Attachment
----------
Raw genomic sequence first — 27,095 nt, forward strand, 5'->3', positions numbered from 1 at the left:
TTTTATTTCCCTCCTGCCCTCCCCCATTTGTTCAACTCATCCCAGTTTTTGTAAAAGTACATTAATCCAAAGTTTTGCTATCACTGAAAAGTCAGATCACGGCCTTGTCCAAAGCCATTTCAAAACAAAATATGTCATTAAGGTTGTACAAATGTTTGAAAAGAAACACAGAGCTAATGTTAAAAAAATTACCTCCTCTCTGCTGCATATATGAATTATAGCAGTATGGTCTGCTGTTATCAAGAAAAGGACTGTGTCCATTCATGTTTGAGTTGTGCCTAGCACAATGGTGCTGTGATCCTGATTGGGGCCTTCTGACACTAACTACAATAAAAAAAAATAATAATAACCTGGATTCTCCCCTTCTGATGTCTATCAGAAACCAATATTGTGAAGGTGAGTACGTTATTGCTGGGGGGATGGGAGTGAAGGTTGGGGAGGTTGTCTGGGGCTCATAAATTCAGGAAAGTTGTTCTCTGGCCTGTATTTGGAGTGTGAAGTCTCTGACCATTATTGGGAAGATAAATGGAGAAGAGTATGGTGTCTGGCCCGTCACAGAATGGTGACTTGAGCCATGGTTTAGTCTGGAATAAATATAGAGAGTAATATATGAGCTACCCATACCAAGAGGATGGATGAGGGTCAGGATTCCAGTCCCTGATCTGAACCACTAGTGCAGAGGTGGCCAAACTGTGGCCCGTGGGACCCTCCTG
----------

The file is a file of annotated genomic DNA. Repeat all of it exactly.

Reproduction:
Raw genomic sequence first — 27,095 nt, forward strand, 5'->3', positions numbered from 1 at the left:
TTTTATTTCCCTCCTGCCCTCCCCCATTTGTTCAACTCATCCCAGTTTTTGTAAAAGTACATTAATCCAAAGTTTTGCTATCACTGAAAAGTCAGATCACGGCCTTGTCCAAAGCCATTTCAAAACAAAATATGTCATTAAGGTTGTACAAATGTTTGAAAAGAAACACAGAGCTAATGTTAAAAAAATTACCTCCTCTCTGCTGCATATATGAATTATAGCAGTATGGTCTGCTGTTATCAAGAAAAGGACTGTGTCCATTCATGTTTGAGTTGTGCCTAGCACAATGGTGCTGTGATCCTGATTGGGGCCTTCTGACACTAACTACAATAAAAAAAAATAATAATAACCTGGATTCTCCCCTTCTGATGTCTATCAGAAACCAATATTGTGAAGGTGAGTACGTTATTGCTGGGGGGATGGGAGTGAAGGTTGGGGAGGTTGTCTGGGGCTCATAAATTCAGGAAAGTTGTTCTCTGGCCTGTATTTGGAGTGTGAAGTCTCTGACCATTATTGGGAAGATAAATGGAGAAGAGTATGGTGTCTGGCCCGTCACAGAATGGTGACTTGAGCCATGGTTTAGTCTGGAATAAATATAGAGAGTAATATATGAGCTACCCATACCAAGAGGATGGATGAGGGTCAGGATTCCAGTCCCTGATCTGAACCACTAGTGCAGAGGTGGCCAAACTGTGGCCCGTGGGACCCTCCTG